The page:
What does your dream job look like?
Imagine you live in a country with some of the strongest, most plentiful opportunities in your field, which has recently emerged as one of the most successful creative sectors in the world. You work for a corporate juggernaut that has some of the most popular products of its kind – an institution that has grown and evolved for close to 30 years. Last year, your company boasted its best year ever. It’s never been stronger and you’re proud to work on the things you love.
Now, imagine you got fired anyway.
Activision Blizzard is responsible for some of the biggest video games in the world, including Overwatch, Diablo, World of Warcraft, StarCraft and Hearthstone, just to name a few. Last February, the company announced it was cutting eight per cent of their staff – about 800 jobs – in an effort to appease shareholders for not quite reaching their sales targets. Rumours of layoffs had been circulating within the company and employees had been dreading the news for a week.
As they brace for today's layoffs, Blizzard employees are crying and hugging in the parking lot, according to a person there. Still no official word from the company, but people in publishing and esports are expecting big cuts. Earnings is at 5pm ET – news should be around then.
— Jason Schreier (@jasonschreier) February 12, 2019
“We once again achieved record results in 2018,” CEO Bobby Kotick began in his quarterly earnings call. It was the company’s most profitable year on record. It had also been a mere month after their new chief financial officer Dennis Durkin received a $15 million “sweetener” bonus, on top of a $900,000 salary and a $1.35 million target bonus. Kotick explained in the company’s earnings report that, while profits were “the best in our history”, some “important leadership changes” had to be made to realise the company’s full potential. The stock skyrocketed, rising two per cent higher in after-hours trade.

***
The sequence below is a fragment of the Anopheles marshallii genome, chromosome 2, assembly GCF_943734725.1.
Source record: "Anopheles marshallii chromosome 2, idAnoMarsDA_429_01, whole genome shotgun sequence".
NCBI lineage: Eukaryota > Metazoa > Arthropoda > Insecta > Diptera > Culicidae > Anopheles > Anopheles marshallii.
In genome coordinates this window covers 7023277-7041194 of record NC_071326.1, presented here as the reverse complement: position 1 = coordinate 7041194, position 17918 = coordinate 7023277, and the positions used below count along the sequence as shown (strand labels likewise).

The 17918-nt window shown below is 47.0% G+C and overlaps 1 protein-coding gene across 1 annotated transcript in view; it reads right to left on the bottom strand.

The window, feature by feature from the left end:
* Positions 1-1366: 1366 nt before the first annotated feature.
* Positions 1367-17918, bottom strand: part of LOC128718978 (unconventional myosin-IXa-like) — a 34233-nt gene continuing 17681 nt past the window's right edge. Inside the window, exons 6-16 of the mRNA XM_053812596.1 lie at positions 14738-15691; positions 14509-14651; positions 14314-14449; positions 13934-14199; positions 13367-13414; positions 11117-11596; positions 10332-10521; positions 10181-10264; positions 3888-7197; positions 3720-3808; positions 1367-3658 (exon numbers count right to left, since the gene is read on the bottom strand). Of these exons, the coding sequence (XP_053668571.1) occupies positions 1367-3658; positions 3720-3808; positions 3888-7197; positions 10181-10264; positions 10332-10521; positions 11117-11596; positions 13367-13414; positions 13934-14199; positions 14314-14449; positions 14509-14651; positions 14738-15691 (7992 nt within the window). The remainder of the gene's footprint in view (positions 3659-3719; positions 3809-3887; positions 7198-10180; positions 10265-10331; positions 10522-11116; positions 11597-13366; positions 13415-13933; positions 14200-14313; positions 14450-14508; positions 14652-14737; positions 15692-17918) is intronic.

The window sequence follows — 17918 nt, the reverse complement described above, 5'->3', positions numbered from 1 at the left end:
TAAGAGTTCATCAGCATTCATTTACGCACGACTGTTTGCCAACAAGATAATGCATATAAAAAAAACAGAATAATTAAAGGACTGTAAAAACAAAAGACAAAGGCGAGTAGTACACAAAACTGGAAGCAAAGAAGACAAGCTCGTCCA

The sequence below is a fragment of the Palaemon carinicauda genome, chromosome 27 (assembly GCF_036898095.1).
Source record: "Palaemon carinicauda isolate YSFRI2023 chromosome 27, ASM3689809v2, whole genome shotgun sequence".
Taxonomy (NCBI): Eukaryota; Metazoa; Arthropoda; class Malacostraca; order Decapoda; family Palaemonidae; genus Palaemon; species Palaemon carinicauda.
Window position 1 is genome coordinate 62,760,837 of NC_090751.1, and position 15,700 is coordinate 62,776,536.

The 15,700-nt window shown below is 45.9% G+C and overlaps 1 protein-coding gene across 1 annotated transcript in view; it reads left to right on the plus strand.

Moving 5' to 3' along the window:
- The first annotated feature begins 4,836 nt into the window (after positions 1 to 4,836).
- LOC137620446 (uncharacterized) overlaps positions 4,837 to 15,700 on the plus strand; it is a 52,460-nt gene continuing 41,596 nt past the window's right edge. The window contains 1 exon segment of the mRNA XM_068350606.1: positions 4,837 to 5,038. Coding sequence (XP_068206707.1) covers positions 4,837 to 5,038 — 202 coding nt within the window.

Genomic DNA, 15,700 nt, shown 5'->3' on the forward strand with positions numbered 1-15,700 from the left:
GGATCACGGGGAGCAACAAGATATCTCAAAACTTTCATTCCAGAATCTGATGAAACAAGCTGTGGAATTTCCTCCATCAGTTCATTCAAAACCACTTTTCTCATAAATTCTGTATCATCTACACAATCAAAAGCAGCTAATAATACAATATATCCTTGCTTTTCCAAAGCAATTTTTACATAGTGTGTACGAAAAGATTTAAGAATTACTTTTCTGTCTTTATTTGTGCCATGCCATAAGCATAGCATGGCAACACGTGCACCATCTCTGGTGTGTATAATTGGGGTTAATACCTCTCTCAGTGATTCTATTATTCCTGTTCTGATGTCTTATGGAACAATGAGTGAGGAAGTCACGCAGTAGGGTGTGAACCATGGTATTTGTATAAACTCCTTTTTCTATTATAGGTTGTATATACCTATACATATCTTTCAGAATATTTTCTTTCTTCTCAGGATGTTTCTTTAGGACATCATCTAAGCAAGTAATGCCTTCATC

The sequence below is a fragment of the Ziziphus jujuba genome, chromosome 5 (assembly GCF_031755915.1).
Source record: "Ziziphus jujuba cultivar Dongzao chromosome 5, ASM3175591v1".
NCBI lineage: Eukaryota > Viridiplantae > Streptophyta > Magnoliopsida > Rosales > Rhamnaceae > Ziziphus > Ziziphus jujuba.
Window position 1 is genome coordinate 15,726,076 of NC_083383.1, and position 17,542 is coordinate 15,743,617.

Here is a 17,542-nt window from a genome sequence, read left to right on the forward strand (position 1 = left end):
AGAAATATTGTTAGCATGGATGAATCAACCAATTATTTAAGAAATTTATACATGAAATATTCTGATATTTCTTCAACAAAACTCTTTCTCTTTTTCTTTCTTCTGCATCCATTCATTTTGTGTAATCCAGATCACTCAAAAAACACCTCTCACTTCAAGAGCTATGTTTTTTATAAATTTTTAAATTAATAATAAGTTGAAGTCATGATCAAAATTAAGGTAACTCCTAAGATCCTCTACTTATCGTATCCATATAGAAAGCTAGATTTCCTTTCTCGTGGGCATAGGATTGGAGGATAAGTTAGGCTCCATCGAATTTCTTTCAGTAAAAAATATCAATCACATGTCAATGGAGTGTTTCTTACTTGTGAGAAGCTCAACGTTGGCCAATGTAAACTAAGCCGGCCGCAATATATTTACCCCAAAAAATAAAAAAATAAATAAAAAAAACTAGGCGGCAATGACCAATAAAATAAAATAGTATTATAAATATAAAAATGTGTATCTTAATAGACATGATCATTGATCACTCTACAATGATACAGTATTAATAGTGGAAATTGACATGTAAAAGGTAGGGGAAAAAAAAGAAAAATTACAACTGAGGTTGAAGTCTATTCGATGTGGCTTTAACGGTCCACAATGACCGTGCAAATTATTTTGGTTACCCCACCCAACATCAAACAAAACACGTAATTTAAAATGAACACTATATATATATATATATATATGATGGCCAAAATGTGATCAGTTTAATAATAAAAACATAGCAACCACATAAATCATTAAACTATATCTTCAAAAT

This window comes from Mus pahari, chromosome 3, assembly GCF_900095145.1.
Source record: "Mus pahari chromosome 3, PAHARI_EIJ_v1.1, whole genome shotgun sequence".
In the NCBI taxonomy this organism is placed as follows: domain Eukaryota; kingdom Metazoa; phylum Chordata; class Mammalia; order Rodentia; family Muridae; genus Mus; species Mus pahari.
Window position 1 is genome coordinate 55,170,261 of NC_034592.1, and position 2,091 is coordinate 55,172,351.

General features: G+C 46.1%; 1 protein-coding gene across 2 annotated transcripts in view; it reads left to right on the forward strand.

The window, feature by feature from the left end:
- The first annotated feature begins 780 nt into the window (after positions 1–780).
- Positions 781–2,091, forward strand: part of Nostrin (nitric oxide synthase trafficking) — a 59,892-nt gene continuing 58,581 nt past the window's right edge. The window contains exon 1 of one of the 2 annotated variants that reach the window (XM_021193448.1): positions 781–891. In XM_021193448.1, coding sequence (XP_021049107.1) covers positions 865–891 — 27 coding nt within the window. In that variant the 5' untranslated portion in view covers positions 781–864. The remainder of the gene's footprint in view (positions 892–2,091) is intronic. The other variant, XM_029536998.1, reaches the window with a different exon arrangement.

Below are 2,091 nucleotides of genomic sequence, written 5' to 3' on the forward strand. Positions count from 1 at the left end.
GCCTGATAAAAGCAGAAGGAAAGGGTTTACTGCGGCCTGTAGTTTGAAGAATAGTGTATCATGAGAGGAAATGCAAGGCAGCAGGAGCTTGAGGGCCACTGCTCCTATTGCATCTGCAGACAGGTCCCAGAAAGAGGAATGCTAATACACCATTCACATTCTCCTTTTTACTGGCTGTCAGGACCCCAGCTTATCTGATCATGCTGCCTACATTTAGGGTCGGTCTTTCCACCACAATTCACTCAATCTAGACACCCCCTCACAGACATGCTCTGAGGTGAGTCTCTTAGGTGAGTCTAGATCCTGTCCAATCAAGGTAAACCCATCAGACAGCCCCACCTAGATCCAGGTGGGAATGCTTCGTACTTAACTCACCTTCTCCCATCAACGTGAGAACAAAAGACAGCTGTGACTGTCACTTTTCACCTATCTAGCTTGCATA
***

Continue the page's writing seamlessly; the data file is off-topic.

The outpouring of support for the staff affected was huge. ArenaNet, developers of the Guild Wars series, seemed to offer solidarity to their industry allies by sending sympathies and encouraging applications for open positions at their company.
— ArenaNet (@ArenaNet) February 12, 2019
Nine days later, ArenaNet informed its employees that it was planning to lay off a significant portion of their team. 143 employees were let go, citing a decline in live game business revenue, delays in development and an increase in operating costs. Their parent company NCSoft has since seen a rise in stock.
One day later, Electronic Arts – a monolith that has acquired and shut down 16 successful studios in 17 years – announced it would be laying off staff at their Australian company Firemonkeys as part of its readjusted focus toward live services. 40 to 50 people – a quarter of the company – were affected by the change. CEO Andrew Wilson is paid 371 times more than his average employee – just a little more than the 306 times Activision Blizzard’s Kotrick is paid above his. 97 per cent of EA’s shareholders approved his annual pay package of $35,728,764.
If you’re wondering how things have been going in the past month or two, Valve – creator of the world’s largest digital distribution platform for PC gaming – let go of 13 full-time employees and a portion of their contractor agreements. Several employees at Epic Games have revealed the success of Fortnite put them under an extreme and unhealthy workload. Workers at League of Legend’s Riot Games have walked out over the company’s stance on forced arbitration and attempts to block lawsuits surrounding sexual harassment and assault. As for Activision Blizzard, it’s recently been offering apps from Ovia Health, a third-party provider of fertility and pregnancy tracking services, to their remaining staff – and collecting the aggregated data of those that sign up. You wouldn’t mind an organisation like that prying into your personal lives a little, would you?
Regardless of how anyone spins it, the message these powerful entities have sent is clear: in an industry that preys on the eagerness of its participants, you are expendable to the powerful and they won’t give a damn if you please them or not.
People upend their entire lives for the games industry. They relocate across ridiculous distances and offer countless hours of unpaid work for experience, just for the opportunity of following their dreams – of being a part of something they understand and respect. Some would say that’s naïve. Perhaps, in the wake of these grim betrayals of faith, it is – but that doesn’t make it fair.
The lack of security game developers have has been a massive blind spot for years, generated by both the wilful exploitation of passions and the residual dismissal of responsibility that continues to cloud the entertainment industries. After all, how could anything so serious happen in a job where you build fun for others?
Make no mistake – the games industry is a real industry, complete with the greed, corruption and corporate pitfalls of any other. A musician can’t live off ‘exposure’. An artist can’t charge any less because they’re ‘just drawings’. These are skilled professionals, thrown through the wringer by a cruel machine fed on complicity. A worker is not worth less than any other just because they enjoy what they do.
It’s time the economic bullies of this world recognise that.